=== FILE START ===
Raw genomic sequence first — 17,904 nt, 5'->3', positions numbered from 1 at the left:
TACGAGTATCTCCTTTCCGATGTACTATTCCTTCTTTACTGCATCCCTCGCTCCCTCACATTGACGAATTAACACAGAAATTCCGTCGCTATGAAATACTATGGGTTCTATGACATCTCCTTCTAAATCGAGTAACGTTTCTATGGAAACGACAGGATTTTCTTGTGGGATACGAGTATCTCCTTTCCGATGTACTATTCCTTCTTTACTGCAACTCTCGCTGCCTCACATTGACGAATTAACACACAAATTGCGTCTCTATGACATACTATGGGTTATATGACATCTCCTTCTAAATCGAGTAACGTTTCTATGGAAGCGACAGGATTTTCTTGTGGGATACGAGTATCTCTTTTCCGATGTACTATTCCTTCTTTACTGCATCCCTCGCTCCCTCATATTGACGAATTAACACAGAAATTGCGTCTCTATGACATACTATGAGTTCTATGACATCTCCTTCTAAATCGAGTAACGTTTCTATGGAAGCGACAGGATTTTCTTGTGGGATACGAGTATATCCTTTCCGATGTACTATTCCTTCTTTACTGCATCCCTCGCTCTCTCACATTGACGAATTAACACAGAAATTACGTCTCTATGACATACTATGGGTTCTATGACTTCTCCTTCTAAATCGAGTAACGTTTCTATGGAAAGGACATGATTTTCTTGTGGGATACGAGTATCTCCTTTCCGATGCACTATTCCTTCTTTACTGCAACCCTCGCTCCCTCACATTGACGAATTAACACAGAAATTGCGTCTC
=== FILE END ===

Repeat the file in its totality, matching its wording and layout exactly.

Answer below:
Raw genomic sequence first — 17,904 nt, 5'->3', positions numbered from 1 at the left:
TACGAGTATCTCCTTTCCGATGTACTATTCCTTCTTTACTGCATCCCTCGCTCCCTCACATTGACGAATTAACACAGAAATTCCGTCGCTATGAAATACTATGGGTTCTATGACATCTCCTTCTAAATCGAGTAACGTTTCTATGGAAACGACAGGATTTTCTTGTGGGATACGAGTATCTCCTTTCCGATGTACTATTCCTTCTTTACTGCAACTCTCGCTGCCTCACATTGACGAATTAACACACAAATTGCGTCTCTATGACATACTATGGGTTATATGACATCTCCTTCTAAATCGAGTAACGTTTCTATGGAAGCGACAGGATTTTCTTGTGGGATACGAGTATCTCTTTTCCGATGTACTATTCCTTCTTTACTGCATCCCTCGCTCCCTCATATTGACGAATTAACACAGAAATTGCGTCTCTATGACATACTATGAGTTCTATGACATCTCCTTCTAAATCGAGTAACGTTTCTATGGAAGCGACAGGATTTTCTTGTGGGATACGAGTATATCCTTTCCGATGTACTATTCCTTCTTTACTGCATCCCTCGCTCTCTCACATTGACGAATTAACACAGAAATTACGTCTCTATGACATACTATGGGTTCTATGACTTCTCCTTCTAAATCGAGTAACGTTTCTATGGAAAGGACATGATTTTCTTGTGGGATACGAGTATCTCCTTTCCGATGCACTATTCCTTCTTTACTGCAACCCTCGCTCCCTCACATTGACGAATTAACACAGAAATTGCGTCTC